Mr Boutros-Ghali wrote to the Security Council yesterday: 'Though two-and-a-half months have elapsed since the adoption of Resolution 918, Unamir is as far from attaining the authorised troop strength as it was at the time of the adoption of the resolution . . . I reiterate my urgent request in the strongest terms to governments to provide reinforcements for Unamir . . . I am convinced that the resources do exist. What is required is the political will in the countries around the world coalescing into a collective political will at the United Nations.'
In a clear reference to the failure of the United States to offer logistical support to the force, known as Unamir II, Mr Boutros-Ghali said the major cause of the delay had been 'the reluctance of governments possessing the required resources to make them available.'
UN officials have constantly criticised the US for delaying the operation and failing to provide air transport for it, but that criticism may have been based on a misunderstanding. The US State Department said yesterday that the US offer to fly in troops for the mission from anywhere had been made in early June and the offer still stood. A UN spokesman said he knew nothing about it until it was confirmed on Wednesday.
The next problem is that none of the seven African countries offering troops have given a deployment date and there are fears in New York that none of the forces is ready to go. Most likely to be first in are Ethiopia and Tunisia, who are sending advance parties this week. The other countries offering contingents for the 5,500- strong force are Ghana, Zambia, Nigeria, Mali and Malawi.
Some of these countries have also made such exorbitant demands for their battalions that one UN source said he suspected 'they were more interesting in re-equipping their units than serving this operation'. The UN sent a delegation to six African capitals to explain the principles and practice of UN peace-keeping and refused to supply personal equipment. It also turned down a request for heavy artillery and a demand by one country for advance payment.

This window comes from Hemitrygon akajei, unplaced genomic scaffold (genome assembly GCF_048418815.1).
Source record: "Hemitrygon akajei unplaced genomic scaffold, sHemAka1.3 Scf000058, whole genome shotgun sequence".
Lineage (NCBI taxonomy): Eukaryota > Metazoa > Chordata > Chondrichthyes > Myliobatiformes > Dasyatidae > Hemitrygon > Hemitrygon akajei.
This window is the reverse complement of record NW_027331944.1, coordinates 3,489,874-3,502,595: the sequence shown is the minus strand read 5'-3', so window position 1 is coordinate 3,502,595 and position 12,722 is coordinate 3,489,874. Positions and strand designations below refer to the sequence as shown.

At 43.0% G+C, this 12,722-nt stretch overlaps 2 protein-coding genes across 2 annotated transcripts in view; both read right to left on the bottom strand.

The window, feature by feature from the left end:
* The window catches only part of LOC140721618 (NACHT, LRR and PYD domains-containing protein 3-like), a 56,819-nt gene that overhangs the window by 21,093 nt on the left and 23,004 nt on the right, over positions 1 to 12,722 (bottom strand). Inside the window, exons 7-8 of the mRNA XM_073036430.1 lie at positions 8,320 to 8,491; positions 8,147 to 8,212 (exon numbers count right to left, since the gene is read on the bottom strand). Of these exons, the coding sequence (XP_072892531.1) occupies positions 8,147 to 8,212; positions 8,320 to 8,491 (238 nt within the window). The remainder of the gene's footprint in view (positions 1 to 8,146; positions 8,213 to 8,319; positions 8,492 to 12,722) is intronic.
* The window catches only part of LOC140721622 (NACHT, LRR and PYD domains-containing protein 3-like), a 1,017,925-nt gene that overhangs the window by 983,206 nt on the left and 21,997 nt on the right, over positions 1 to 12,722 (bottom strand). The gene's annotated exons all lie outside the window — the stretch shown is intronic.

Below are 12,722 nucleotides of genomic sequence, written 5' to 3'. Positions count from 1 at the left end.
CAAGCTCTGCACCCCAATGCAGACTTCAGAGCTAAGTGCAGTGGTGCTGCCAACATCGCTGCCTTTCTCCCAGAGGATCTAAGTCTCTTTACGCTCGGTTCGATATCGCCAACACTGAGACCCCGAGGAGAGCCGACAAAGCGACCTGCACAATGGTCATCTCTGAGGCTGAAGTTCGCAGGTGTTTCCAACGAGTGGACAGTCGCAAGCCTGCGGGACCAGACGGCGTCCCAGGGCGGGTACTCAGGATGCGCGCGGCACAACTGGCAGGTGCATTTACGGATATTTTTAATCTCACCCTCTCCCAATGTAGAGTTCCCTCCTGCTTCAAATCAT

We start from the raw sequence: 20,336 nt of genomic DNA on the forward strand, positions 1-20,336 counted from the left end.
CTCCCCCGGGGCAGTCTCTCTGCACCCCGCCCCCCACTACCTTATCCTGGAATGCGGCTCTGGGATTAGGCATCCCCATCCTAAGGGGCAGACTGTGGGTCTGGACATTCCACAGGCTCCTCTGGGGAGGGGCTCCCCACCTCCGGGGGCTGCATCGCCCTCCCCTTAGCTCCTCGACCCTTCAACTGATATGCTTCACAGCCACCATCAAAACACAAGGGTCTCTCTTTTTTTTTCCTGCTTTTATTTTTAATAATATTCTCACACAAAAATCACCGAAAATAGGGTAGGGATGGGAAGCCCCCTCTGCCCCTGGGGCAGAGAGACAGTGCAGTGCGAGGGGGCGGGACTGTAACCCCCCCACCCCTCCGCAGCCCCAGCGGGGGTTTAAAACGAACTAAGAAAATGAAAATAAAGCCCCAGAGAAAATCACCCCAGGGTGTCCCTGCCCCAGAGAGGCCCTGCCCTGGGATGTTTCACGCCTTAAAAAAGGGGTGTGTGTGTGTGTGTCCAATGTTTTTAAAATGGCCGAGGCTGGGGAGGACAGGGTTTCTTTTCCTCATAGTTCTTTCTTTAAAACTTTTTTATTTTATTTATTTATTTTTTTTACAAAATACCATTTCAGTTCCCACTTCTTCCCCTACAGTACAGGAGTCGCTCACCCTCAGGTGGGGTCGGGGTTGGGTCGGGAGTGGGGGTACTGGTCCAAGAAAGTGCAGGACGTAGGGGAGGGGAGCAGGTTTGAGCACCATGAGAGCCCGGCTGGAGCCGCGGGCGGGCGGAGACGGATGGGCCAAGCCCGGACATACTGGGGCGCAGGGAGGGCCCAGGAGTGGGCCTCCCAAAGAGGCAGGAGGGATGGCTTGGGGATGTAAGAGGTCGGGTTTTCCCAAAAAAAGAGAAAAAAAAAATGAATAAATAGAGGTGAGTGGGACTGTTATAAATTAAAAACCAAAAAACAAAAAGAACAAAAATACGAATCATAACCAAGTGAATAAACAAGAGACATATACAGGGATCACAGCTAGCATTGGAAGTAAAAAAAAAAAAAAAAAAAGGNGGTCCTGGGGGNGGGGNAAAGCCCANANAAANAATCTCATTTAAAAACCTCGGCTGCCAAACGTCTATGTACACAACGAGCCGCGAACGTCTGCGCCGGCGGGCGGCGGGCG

Unlike its predecessor, Unamir I, this force is mandated to impose peace, though it is not expected to be confronted by the genocidal murderers who roamed the country in April and May. Troops in Unamir I were not allowed to use their weapons to protect civilians, some of whom held on for protection to UN troops who watched helplessly as they were dragged off and butchered. The British contingent, although under the Unamir II mandate, is being sent for 'purely humanitarian purposes' and a Ministry of Defence spokesman would not confirm that British troops will protect civilians under threat. British troops would use their weapons for their own defence, he said. If there is no more fighting in Rwanda, Unamir's main task will be to help and offer security to those who wish to return from the camps in Zaire and Tanzania.
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